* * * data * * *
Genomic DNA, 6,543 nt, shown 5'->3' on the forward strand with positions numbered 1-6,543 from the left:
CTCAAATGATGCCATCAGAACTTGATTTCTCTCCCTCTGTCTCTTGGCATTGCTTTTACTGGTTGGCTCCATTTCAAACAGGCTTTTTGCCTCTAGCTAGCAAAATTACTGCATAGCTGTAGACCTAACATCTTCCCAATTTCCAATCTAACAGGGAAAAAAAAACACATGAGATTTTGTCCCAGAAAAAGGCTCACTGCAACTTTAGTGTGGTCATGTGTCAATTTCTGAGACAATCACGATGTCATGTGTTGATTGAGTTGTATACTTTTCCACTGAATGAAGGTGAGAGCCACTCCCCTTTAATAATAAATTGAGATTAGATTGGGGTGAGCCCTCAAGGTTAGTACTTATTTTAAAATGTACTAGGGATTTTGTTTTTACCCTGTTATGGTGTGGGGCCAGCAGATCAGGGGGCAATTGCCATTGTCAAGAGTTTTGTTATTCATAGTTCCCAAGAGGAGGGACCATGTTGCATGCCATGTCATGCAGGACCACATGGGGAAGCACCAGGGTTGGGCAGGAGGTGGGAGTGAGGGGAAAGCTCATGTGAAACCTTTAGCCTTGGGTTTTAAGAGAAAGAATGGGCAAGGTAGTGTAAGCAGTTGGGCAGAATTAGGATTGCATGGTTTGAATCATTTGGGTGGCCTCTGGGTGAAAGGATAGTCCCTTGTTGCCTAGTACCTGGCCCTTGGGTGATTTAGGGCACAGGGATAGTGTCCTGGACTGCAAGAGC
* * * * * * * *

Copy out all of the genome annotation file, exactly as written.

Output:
Genomic DNA, 6,543 nt, shown 5'->3' on the forward strand with positions numbered 1-6,543 from the left:
CTCAAATGATGCCATCAGAACTTGATTTCTCTCCCTCTGTCTCTTGGCATTGCTTTTACTGGTTGGCTCCATTTCAAACAGGCTTTTTGCCTCTAGCTAGCAAAATTACTGCATAGCTGTAGACCTAACATCTTCCCAATTTCCAATCTAACAGGGAAAAAAAAACACATGAGATTTTGTCCCAGAAAAAGGCTCACTGCAACTTTAGTGTGGTCATGTGTCAATTTCTGAGACAATCACGATGTCATGTGTTGATTGAGTTGTATACTTTTCCACTGAATGAAGGTGAGAGCCACTCCCCTTTAATAATAAATTGAGATTAGATTGGGGTGAGCCCTCAAGGTTAGTACTTATTTTAAAATGTACTAGGGATTTTGTTTTTACCCTGTTATGGTGTGGGGCCAGCAGATCAGGGGGCAATTGCCATTGTCAAGAGTTTTGTTATTCATAGTTCCCAAGAGGAGGGACCATGTTGCATGCCATGTCATGCAGGACCACATGGGGAAGCACCAGGGTTGGGCAGGAGGTGGGAGTGAGGGGAAAGCTCATGTGAAACCTTTAGCCTTGGGTTTTAAGAGAAAGAATGGGCAAGGTAGTGTAAGCAGTTGGGCAGAATTAGGATTGCATGGTTTGAATCATTTGGGTGGCCTCTGGGTGAAAGGATAGTCCCTTGTTGCCTAGTACCTGGCCCTTGGGTGATTTAGGGCACAGGGATAGTGTCCTGGACTGCAAGAGC